This Easter, Single-Payer Is Rising from the Grave

A revival movement is sweeping the nation. Millions of souls have already been converted, thanks to a charismatic preacher and his passionate disciples.

I’m talking, of course, about the doctrine of “Medicare for All” and its chief evangelist, Vermont Sen. Bernie Sanders. The socialist senator’s sermons appear to have swayed the masses. In 42 states, a majority of residents now support a Medicare-for-All system, according to new research from Data for Progress, a left-wing think tank. That’s a significant increasefrom September of last year, when fewer than half of Americans supported single-payer.

It’s no mystery why the number of single-payer converts has grown. Sen. Sanders and his progressive allies preach that single-payer will ensure universal coverage and deliver high-quality care. That sounds heavenly to ordinary Americans frustrated by the shortcomings of the healthcare status quo.

But Sen. Sanders is bearing false witness. Single-payer has failed terribly in the United Kingdom and Canada. Resurrecting the model in the United States would be disastrous.

Single-payer seemed to be heresy until recently. When Sen. Sanders introduced a Medicare-for-All bill in 2013, he wasn’t able to convince a single colleague to sign on as a co-sponsor.

That all changed in 2016. His fiery speeches and rallies during and after his presidential campaign electrified progressive voters. Now, nearly all the rising stars in the Democratic Party favor single-payer. One in three Senate Democrats supports Medicare for All. Sixty percent of House Democrats have co-sponsored a similar bill.

Most Americans don’t understand how single-payer systems actually function. As Democratic pollster Geoff Garin recently admitted, “There really is no such thing today as [a] fully informed public opinion verdict on single-payer.”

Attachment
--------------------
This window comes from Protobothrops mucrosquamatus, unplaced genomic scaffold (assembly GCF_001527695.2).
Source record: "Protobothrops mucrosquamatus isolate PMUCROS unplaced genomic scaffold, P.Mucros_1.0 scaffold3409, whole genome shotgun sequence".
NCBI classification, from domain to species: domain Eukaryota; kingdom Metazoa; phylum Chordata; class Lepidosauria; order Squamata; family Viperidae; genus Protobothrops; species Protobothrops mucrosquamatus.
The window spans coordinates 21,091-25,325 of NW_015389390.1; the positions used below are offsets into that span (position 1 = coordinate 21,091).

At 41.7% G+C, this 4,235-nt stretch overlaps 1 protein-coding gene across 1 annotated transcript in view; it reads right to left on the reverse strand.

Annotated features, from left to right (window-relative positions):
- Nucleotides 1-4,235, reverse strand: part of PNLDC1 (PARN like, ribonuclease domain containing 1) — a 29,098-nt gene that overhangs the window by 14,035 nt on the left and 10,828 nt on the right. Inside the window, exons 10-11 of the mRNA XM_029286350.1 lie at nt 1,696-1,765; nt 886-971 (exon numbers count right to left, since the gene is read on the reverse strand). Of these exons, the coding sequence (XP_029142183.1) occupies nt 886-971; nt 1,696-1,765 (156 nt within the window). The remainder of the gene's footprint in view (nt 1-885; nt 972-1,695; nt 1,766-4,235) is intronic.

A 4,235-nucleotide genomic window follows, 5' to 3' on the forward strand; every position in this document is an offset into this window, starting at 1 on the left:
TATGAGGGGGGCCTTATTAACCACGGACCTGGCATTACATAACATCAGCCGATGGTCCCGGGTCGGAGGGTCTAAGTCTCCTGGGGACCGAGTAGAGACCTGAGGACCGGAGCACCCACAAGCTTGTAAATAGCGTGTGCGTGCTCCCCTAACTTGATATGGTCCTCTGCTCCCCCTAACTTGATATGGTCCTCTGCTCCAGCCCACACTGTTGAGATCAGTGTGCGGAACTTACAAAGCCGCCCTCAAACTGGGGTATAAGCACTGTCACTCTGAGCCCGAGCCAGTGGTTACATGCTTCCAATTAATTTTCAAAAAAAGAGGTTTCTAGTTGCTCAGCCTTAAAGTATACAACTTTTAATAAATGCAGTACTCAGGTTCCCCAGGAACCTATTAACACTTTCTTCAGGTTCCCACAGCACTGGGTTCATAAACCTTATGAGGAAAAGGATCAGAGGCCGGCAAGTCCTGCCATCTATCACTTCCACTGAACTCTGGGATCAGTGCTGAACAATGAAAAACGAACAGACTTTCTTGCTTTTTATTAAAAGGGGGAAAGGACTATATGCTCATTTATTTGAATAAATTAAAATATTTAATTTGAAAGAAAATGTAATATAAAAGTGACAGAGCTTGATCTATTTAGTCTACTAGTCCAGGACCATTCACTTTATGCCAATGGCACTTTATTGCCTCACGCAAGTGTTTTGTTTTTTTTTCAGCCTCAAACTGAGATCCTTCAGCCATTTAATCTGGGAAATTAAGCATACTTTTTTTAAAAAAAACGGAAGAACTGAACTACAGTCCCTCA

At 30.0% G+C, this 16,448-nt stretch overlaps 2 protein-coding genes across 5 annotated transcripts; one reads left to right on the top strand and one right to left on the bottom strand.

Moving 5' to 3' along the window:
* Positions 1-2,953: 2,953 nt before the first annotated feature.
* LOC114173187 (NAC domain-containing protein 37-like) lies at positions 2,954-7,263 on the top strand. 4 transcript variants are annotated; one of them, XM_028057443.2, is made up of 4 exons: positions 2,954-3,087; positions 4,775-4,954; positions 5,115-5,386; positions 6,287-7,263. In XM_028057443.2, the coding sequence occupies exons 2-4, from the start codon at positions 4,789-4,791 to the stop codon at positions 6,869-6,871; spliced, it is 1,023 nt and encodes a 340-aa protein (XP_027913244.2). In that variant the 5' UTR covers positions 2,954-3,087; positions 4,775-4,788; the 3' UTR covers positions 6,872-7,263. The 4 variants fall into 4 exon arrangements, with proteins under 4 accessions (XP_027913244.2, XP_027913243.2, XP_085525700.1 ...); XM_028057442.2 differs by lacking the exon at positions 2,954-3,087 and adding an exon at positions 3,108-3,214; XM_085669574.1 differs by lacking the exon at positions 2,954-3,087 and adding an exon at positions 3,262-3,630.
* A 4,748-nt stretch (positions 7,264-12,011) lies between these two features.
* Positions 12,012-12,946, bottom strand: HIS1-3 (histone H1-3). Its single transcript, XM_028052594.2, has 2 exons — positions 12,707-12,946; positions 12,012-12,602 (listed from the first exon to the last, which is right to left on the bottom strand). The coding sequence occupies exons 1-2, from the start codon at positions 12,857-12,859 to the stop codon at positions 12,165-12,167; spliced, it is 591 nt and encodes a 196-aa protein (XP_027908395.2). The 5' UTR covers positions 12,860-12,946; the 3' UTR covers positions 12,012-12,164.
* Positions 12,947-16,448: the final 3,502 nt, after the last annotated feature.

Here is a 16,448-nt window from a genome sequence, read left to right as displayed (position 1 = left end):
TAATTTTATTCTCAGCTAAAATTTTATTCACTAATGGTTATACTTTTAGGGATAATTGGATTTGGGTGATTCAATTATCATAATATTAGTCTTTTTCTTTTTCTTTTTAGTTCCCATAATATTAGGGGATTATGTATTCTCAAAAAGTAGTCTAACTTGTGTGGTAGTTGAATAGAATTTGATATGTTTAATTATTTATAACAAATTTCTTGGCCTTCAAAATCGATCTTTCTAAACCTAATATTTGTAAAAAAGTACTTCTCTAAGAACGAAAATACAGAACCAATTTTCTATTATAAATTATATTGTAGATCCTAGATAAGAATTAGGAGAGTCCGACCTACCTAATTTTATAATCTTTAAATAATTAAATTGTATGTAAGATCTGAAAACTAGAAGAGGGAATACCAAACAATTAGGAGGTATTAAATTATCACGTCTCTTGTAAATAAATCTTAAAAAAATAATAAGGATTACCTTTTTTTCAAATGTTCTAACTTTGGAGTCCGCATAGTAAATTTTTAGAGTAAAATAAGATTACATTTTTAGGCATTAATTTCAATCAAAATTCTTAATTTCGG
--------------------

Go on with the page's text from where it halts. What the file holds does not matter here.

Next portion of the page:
Forty-seven percent of Americans believe — wrongly — that they’d be able to keep their existing health plans under a single-payer system. By definition, single-payer systems effectively outlaw private insurance and enroll all residents in a one-size-fits-all, government-run health plan.

Single-payer systems inevitably ration care to control costs. The officials who run these systems have no other choice. With medical services free or nearly free at the doctor’s office or hospital, the government has no way to temper patients’ demand for medical care. The absence of market pricing means patients have no incentive to economize by choosing the most cost-effective providers.

Rationing can occur in one of two ways. Governments can ration care directly by nationalizing hospitals and clinics. The government holds down costs by hiring a limited number of doctors and building relatively few hospitals.

Or governments can set low reimbursement rates for physicians and hospitals. This discourages people from joining the medical profession and building new facilities. Doctor shortages and long wait times for patients are the result.

The United Kingdom’s National Health Service employs the first option. Shortages and delays are so bad that the British Red Cross last year warned the system was experiencing a “humanitarian crisis”.

Amid chronic overcrowding during this winter’s flu season, NHS doctors were forced to treat over 100 patients a day in hospital hallways due to a lack of beds. Thousands of patients waited in ambulances for an hour or more before receiving care. Only one in three British patients is satisfied with the NHS, according to a recent poll.

My native Canada utilizes the second strategy. It sets such low reimbursements that the country suffers from a chronic, and worsening, shortage of doctors. Last year, the typical Canadian patient waited 21 weeks to receive treatment from a specialist after obtaining a referral from a general practitioner.

In many cases, seniors bear the brunt of this rationing. One in three Canadians 65 and older is dissatisfied with the quality of care she receives, according to a report by the Commonwealth Fund. The study examined 11 developed countries, including the United States, and found that Canada ranks dead last on patient satisfaction rates.

Wait lists are so long that many patients leave Canada to seek care abroad, even though they have to pay for treatments out of pocket. In 2017, an estimated 63,000 Canadians sought medical treatment in another country.

The Gospel according to Bernie doesn’t lead to salvation — it leads to ruin. If progressives raise up a single-payer system in the United States, Americans will experience the same life-threatening rationing that Britons and Canadians face every day.

Read more . . .

Nothing contained in this blog is to be construed as necessarily reflecting the views of the Pacific Research Institute or as an attempt to thwart or aid the passage of any legislation.

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